The Plaka is a historic neighbourhood that sits at the bottom of the Acropolis. The streets are narrow and buildings low, mostly constructed in the nineteenth century. It’s a combination of residential and commercial occupation. As we wandered through the area we would catch glimpses of the Acropolis, with the Parthenon lit up above us, and that was pretty special I can tell you. Exotic and exciting and there. It made the whole long plane trip worthwhile.
At nine in the evening the streets were quiet and most of the shops were closed. Where there were sidewalks, they were narrow and on some of the streets we (and other pedestrians) wandered down the middle. No streets were straight, at least none of them seemed straight, and they intersected each other with a heady abandon that made the map useless.
At one point a kind Athenian woman stopped us and asked us if we were lost. How did she know? Maybe it was the fact we were at a corner, consulting the map and wearing baffled expressions. Anyway, when we told her the name of our destination, she frowned, then briskly told us where to turn and how long it should take us to get there. Apparently we were already far off course, and we’d only just entered the maze.
We thanked her and tried to follow her directions, but had no success. The streets turned and twisted, the looming Acropolis got closer and the Parthenon above more clearly defined. We were not where we were supposed to be.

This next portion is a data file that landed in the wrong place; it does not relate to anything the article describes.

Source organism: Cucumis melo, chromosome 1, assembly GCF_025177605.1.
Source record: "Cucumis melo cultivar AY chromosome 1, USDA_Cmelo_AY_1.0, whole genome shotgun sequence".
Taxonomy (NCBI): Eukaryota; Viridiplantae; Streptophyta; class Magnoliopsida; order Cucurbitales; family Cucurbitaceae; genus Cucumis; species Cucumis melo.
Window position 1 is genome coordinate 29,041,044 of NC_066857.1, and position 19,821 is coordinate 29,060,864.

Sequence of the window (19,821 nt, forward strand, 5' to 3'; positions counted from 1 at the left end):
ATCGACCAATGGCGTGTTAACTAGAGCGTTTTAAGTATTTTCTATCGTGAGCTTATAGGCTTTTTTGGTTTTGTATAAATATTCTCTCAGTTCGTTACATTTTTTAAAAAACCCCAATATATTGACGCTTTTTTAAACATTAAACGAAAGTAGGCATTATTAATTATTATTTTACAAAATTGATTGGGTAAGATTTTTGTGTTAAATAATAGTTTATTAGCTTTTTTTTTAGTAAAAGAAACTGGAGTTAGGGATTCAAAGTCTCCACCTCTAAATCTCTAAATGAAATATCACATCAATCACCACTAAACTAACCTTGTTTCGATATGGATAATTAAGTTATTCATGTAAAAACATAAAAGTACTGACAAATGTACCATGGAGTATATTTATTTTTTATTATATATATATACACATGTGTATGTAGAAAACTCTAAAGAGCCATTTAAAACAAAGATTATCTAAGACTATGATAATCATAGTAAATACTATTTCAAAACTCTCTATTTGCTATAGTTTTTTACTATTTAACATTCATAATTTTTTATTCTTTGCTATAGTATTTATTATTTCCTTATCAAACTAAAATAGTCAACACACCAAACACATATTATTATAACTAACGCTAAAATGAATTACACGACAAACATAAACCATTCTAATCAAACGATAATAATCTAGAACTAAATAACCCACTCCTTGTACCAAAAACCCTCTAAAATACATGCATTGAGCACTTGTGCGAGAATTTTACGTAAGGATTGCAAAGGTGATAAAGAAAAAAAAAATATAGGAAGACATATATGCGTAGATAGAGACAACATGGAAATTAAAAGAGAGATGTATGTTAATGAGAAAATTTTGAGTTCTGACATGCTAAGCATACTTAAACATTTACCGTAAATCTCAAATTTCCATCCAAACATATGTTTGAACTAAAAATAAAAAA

Eventually we gave up looking for the concierge’s suggestions and just looked for a restaurant. As you might expect in a popular tourist area, there were lots of restaurants in the Plaka. I don’t know the name of the one we found. I didn’t write it down and the bill they gave us used the Greek script. I also don’t know what street it was on, so no help there. All I know is that it was wonderful.
Most restaurants in the area had their menus posted outside the front door and a person stationed nearby to encourage browsers to come on in. Like most Greek menus this one was printed in English and Greek, though the English was remarkably unhelpful, stating only the most basic information about the food item. For instance, we shared an appetizer that was called “rolled eggplant”. Yes, it was eggplant, rolled up and roasted, but there was something inside the roll. I have no idea what it was, but it was delicious. This lack of details made eating in Greece something of an adventure.
The other thing about Greek menus is that they were all pretty much the same because of that lack of descriptive detail. There’s no indication how this restaurant’s roasted lamb is different from the place down the street’s roasted lamb. So when choosing a restaurant we looked for the ascetics. What’s the view like? Is it clean? How’s the ambiance? Are there other people there? (That’s always a good one. Beware the empty restaurant.) And, of course, the price, remembering to translate from euros to dollars.
This place was an open patio, up a few stairs from the street. It was pretty (check), looked clean (check), from what we could see from the doorway at least half the tables were already filled (check) and we were to discover that the place was brimming with ambiance. So after some discussion in limited English (the restaurateur), no Greek (us) and a lot of smiles and nods on all sides, we were ushered inside.